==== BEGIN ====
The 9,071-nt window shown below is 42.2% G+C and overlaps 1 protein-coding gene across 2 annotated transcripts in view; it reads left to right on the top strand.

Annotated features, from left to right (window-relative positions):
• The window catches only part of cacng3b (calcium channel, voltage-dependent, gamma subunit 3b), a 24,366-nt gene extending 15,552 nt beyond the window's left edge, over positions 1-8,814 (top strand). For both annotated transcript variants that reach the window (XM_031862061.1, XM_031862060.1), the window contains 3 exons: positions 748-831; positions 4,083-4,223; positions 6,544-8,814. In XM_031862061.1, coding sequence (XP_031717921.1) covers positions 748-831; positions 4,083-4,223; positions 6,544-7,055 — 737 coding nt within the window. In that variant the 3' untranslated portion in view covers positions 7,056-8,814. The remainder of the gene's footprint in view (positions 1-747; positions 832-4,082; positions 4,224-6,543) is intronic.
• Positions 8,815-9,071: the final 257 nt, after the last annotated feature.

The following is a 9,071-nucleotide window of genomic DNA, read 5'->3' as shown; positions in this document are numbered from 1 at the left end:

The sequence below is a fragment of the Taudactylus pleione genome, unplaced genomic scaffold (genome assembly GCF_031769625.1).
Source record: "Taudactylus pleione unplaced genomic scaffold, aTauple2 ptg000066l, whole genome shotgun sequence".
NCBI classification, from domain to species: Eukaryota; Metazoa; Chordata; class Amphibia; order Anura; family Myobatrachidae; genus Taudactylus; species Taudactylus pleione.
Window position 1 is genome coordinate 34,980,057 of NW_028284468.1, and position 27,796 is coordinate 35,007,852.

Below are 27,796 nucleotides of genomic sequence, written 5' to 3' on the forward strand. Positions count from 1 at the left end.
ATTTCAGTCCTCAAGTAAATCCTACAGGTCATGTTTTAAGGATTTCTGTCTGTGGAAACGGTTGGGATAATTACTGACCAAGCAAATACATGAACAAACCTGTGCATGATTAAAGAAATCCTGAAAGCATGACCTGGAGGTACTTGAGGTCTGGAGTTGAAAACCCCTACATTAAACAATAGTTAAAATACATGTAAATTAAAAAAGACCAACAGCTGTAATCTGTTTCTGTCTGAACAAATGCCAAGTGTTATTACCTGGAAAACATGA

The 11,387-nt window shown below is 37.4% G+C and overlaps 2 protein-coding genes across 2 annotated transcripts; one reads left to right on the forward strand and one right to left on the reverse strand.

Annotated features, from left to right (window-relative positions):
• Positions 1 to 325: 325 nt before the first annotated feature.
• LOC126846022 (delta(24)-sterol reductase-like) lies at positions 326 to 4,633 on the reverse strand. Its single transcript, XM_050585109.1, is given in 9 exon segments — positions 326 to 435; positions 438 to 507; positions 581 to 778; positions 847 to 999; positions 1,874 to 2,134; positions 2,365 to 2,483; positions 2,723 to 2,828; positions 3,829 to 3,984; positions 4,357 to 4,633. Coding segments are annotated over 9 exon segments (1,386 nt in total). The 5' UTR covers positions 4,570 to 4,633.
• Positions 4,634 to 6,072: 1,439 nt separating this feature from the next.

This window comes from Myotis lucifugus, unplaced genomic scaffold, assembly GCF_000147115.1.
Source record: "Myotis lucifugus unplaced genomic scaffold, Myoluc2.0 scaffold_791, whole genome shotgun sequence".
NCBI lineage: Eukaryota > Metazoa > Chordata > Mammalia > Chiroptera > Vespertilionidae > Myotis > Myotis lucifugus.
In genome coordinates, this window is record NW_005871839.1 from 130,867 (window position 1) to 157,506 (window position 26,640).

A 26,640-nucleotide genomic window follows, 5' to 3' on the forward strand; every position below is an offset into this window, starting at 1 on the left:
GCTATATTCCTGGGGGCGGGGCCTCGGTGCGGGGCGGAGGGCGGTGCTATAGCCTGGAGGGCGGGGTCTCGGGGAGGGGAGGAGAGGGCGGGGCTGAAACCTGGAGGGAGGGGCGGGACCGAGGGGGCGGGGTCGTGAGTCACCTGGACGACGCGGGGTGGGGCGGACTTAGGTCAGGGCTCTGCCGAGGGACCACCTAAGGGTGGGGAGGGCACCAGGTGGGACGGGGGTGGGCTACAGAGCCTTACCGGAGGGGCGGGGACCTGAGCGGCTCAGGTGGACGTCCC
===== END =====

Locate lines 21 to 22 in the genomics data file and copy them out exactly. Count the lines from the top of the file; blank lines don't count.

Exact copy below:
A 26,640-nucleotide genomic window follows, 5' to 3' on the forward strand; every position below is an offset into this window, starting at 1 on the left:
GCTATATTCCTGGGGGCGGGGCCTCGGTGCGGGGCGGAGGGCGGTGCTATAGCCTGGAGGGCGGGGTCTCGGGGAGGGGAGGAGAGGGCGGGGCTGAAACCTGGAGGGAGGGGCGGGACCGAGGGGGCGGGGTCGTGAGTCACCTGGACGACGCGGGGTGGGGCGGACTTAGGTCAGGGCTCTGCCGAGGGACCACCTAAGGGTGGGGAGGGCACCAGGTGGGACGGGGGTGGGCTACAGAGCCTTACCGGAGGGGCGGGGACCTGAGCGGCTCAGGTGGACGTCCC